Achalasia is a rare esophageal disorder, affecting about one in every 100,000 individuals. Uncommon as it is, achalasia is well-known to surgeons within the Froedtert & the Medical College of Wisconsin health network, who offer patients and their providers the latest knowledge and experience in treating it.
“We treat about 25 achalasia patients a year,” said Andrew Kastenmeier, MD, general surgeon and MCW faculty member. “Because achalasia is rare, patients tend to get referred to centers like ours that treat higher volumes of patients with this disorder.”
Medical and Social Impacts
With achalasia, the nerves in the esophagus degenerate, causing two significant problems. “The first is that the esophagus does not squeeze food or fluids down appropriately when the person swallows,” Dr. Kastenmeier said. “The second problem is that the sphincter or valve at the bottom of the esophagus does not open to allow food to pass through.”
This results in regurgitation of fluid or food, vomiting, chest pain, heartburn and weight loss due to the inability to eat.
“The implications go further because eating is a social activity, and people with achalasia often get marginalized because they cannot participate in gatherings due to worries about regurgitation or throwing up,” Dr. Kastenmeier said.
None of this happens immediately. The onset of achalasia is slow and insidious. Patients may struggle for years with mild to moderate symptoms. They’re often treated for reflux with minimal improvement in their symptoms. The rarity of achalasia complicates matters and delays diagnosis because it may be confused with diseases that have similar symptoms.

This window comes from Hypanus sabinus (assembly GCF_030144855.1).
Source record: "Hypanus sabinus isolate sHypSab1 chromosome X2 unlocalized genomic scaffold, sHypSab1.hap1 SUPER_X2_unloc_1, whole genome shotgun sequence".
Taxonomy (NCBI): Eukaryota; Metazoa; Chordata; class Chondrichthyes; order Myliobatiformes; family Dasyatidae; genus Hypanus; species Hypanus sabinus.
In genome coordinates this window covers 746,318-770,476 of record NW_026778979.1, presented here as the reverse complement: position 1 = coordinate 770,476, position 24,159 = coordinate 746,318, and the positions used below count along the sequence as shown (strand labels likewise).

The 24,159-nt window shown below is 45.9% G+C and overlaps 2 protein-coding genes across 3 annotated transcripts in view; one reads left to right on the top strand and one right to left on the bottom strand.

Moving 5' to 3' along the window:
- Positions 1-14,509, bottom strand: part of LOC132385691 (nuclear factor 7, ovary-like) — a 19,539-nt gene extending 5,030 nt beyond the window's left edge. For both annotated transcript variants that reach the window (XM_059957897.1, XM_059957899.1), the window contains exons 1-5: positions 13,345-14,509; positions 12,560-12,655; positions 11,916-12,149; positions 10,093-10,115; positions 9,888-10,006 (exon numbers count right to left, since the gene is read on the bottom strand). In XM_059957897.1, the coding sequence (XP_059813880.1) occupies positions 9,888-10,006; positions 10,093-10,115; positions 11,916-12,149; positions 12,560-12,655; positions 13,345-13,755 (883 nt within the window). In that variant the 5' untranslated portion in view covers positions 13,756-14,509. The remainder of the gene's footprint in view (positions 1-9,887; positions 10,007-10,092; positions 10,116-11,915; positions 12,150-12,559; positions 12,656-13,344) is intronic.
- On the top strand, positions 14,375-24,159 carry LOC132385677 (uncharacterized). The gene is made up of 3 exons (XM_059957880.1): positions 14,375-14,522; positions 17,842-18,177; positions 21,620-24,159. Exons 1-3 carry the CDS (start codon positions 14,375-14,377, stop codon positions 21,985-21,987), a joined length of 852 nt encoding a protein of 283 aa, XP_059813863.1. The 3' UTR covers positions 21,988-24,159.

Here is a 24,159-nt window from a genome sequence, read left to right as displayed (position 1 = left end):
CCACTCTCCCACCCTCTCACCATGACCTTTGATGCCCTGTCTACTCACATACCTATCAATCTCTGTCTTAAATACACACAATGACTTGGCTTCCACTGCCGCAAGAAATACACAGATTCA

“A simple screening test — an upper GI esophagram — often reveals achalasia,” Dr. Kastenmeier said. “But the gold standard for confirming the diagnosis is called esophageal manometry, which involves measuring the pressure with which the esophagus can squeeze and measuring the ability of the lower esophageal sphincter to relax.”
Once a diagnosis is confirmed, patients and their providers can choose from a range of treatment options:
Botox® injections of the lower esophageal sphincter delivered endoscopically
“While Botox injections work reasonably well, they only last a few weeks or months. They usually can only be repeated once or twice because the body forms antibodies to Botox, so it is not a long-term solution,” Dr. Kastenmeier said.
Endoscopic pneumatic dilation
“Mechanical expansion of the lower esophageal sphincter also works reasonably well but often requires multiple sessions of stretching the esophageal sphincter,” Dr. Kastenmeier said. “It needs to be repeated, so durability is one issue. The other is the risk of stretching too far and perforating the esophagus, so many physicians are hesitant to do that.”
Laparoscopic Heller myotomy
During this surgical procedure, the muscle fibers of the lower esophageal sphincter are cut. “Think of the sphincter as a circular valve,” Dr. Kastenmeier said. “We cut the valve so it opens from a circle to a U shape and can’t restrict the bottom of the esophagus. This procedure has the best durability and the longest-term outcomes. More than 90 percent of patients experience significant relief of symptoms.” The procedure is usually performed through five small incisions in the abdomen and typically requires one to three nights in the hospital.